Tuesday, May 29, 2007

Solo's Got Day

Solo enjoys the wind in his face in Zamora, CA, winter 2006.

Written for Solo on September 11, 2001.

This is the one-year anniversary of the day I got the dog I didn’t want.

It was a scant ten days after my heart’s dog died and he was nothing at all of what I was looking for in a dog. He was too big, the wrong color, the wrong gender – the wrong dog – but when the leash was offered to me, without thinking, I took it anyway. I named the dog a name I didn’t even particularly like. It was just the first one that came to me and it didn’t matter, it was as good as any other. It didn’t feel like he was my dog anyway.

As the days went by Solo’s issues made themselves manifest one by one. I realize now that in a weird way I started to see Solo as an adversary. There was a part of me that just couldn’t believe the best dog ever was taken from me only to be replaced by a dog like this.

Oh, I got so much advice. Most of it excellent. Some of it questionable. I solicited opinions from everyone I knew about what I should do with this dog. I solicited opinions from people I didn’t know -- rescuers and trainers and Border Collie folks. The contacts I made then, I value still.

Deep in my heart what I wanted them to tell me was that I couldn’t keep him.

I didn’t want him. I wanted permission from someone I respected to replace Solo with a “good” dog; I wanted to be able to mouth with perfect conviction that “it was the right thing to do” and “he would be better off somewhere else” and “he was the wrong dog for me.” More days went by, one week, two. Solo would not sleep and he wouldn’t eat hardly anything, either. I threw away so much uneaten canned food that I ended up with a maggot problem in the kitchen garbage. On trash day, after being paralyzed briefly with disgust, I hauled the entire trash can out to the curb wrapped in three plastic bags, hoping the garbage guys would forgive me. I bought a new one.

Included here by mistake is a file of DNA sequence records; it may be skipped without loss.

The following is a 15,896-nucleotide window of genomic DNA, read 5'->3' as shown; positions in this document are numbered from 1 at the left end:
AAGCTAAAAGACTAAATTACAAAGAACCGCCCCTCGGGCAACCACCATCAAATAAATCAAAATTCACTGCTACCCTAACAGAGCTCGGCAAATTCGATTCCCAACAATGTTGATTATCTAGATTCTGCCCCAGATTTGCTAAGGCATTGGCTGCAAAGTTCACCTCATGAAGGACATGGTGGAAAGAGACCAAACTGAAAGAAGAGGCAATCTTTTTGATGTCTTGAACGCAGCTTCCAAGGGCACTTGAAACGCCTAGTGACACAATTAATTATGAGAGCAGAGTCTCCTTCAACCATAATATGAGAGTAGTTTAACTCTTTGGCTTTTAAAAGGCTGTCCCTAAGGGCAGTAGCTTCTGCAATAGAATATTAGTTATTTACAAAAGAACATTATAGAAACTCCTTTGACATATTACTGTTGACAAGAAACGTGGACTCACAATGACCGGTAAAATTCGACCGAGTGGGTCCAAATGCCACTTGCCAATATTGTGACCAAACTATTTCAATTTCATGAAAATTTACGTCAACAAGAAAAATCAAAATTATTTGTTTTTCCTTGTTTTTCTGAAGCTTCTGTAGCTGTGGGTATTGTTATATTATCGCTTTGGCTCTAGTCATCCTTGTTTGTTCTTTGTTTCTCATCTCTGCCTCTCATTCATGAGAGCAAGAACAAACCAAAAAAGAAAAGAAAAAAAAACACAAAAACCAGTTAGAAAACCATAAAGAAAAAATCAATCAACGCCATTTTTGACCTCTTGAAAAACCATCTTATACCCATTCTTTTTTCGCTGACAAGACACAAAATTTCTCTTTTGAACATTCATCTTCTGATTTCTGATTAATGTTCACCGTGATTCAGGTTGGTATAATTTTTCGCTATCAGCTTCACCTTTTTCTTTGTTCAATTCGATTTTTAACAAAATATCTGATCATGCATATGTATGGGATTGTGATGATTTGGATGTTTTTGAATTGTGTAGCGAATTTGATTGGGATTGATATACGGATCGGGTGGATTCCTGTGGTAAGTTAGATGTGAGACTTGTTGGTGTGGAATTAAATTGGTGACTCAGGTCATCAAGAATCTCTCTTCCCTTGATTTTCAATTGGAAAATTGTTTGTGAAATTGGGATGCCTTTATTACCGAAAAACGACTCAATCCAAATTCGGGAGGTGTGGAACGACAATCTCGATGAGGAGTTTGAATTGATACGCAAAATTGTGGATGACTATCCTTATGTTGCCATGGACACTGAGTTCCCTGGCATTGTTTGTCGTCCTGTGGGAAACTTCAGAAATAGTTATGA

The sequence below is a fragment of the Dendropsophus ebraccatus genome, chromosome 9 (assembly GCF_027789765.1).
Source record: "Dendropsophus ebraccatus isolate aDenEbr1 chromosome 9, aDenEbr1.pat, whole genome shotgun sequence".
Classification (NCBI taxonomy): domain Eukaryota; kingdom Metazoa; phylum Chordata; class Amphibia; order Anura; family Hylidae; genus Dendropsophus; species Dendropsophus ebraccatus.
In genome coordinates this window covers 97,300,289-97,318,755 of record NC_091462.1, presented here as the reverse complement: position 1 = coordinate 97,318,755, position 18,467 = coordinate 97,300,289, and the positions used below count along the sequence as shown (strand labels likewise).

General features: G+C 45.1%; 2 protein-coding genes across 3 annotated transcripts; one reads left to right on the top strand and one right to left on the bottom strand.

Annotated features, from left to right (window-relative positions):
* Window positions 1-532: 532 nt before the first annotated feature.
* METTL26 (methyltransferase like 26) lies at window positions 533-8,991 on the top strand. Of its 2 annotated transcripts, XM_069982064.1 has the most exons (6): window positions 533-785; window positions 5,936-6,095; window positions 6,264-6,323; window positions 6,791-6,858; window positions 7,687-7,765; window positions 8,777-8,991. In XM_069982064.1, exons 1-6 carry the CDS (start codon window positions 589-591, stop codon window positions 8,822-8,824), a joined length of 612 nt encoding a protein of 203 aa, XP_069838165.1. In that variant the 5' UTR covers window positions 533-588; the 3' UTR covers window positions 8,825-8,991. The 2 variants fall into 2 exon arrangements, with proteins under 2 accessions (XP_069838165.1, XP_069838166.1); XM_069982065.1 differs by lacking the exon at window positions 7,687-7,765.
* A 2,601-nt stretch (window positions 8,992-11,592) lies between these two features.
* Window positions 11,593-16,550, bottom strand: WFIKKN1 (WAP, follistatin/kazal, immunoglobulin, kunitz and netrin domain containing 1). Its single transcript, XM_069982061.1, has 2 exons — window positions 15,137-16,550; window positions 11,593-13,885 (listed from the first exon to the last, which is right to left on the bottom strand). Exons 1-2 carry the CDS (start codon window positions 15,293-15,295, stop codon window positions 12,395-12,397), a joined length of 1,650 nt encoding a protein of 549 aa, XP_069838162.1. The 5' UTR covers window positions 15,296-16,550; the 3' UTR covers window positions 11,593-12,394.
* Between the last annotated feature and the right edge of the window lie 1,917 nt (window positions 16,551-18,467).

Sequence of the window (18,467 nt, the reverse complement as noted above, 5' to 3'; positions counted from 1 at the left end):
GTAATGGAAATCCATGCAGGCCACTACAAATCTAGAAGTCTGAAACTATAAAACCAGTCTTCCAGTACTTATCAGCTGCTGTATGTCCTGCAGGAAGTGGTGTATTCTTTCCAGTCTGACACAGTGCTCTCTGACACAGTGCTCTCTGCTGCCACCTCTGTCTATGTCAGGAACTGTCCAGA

I made the decision to try and find a rescue that would take Solo. That day, when I went out to get my lunch I bought Solo an entire hamburger with cheese and mayonnaise and fed him the whole thing. (Despite the hunger strike he was on, he couldn’t resist a hamburger.) I figured, he’s not my dog, it doesn’t matter anymore and how nice I am to spoil him. All the rescues were full. I amended my decision. I would keep Solo until a space at a rescue opened up. Another week went by. I realized slowly that I could end up keeping Solo for a very long time.

I remember the moment I decided to keep Solo, no matter what. We were at Petco, in the food aisles, and I couldn’t find anything with ingredients I was willing to feed him (or that I thought he would eat). I turned from a bag of kibble to look at Solo and he was standing there like a dead dog – head and tail hanging limply, eyes glassy and blank. Drooling. Sides heaving, dry, dull hair. Every rib showing. He looked like he was waiting for someone to come and kill him. My heart finally opened. I dropped to my knees and wrapped my arms around him and put my face in his ruff. He wagged the tip of his tail, this little, tentative wag, like he was afraid to commit to it. And he leaned against me. I think I remember this, but I probably made it up because it sounds too perfect. Probably what he really did was just keep standing there, drooling. I can’t remember. I was too sleep-deprived.

That was when I started putting him back together.

It has been a year now. He is the same dog he was then. He is a different dog than he was. Both of these statements are true. Solo has come a very long way – you may not be all that impressed, given what he is now, but regardless, it is true. In the past few months, in particular, he has improved dramatically, to the point that most of the time I can almost forget that he ever had problems. He’s coming to events with me and going to school and running errands and really seems to be getting it as far as the sheep thing. He’s making friends with men he’s been scared of for months. He can be left alone for several hours, loose, without panicking. He’s happy and he smiles a lot. Like a normal dog.

Will he ever really be normal? I doubt it. But I think he is capable of approaching normalcy – maybe asymptotically, but even so.

I am no longer sorry that I have this dog. I am thankful for all he has taught me. Solo has taken me places I never thought I would go. He has introduced me to people I would never have met. All of the things I wish I hadn’t taken for granted with my last dog, I treasure with Solo, because we had to fight so hard to get all of it. I would not trade him for another.

Happy Got Day, Solo.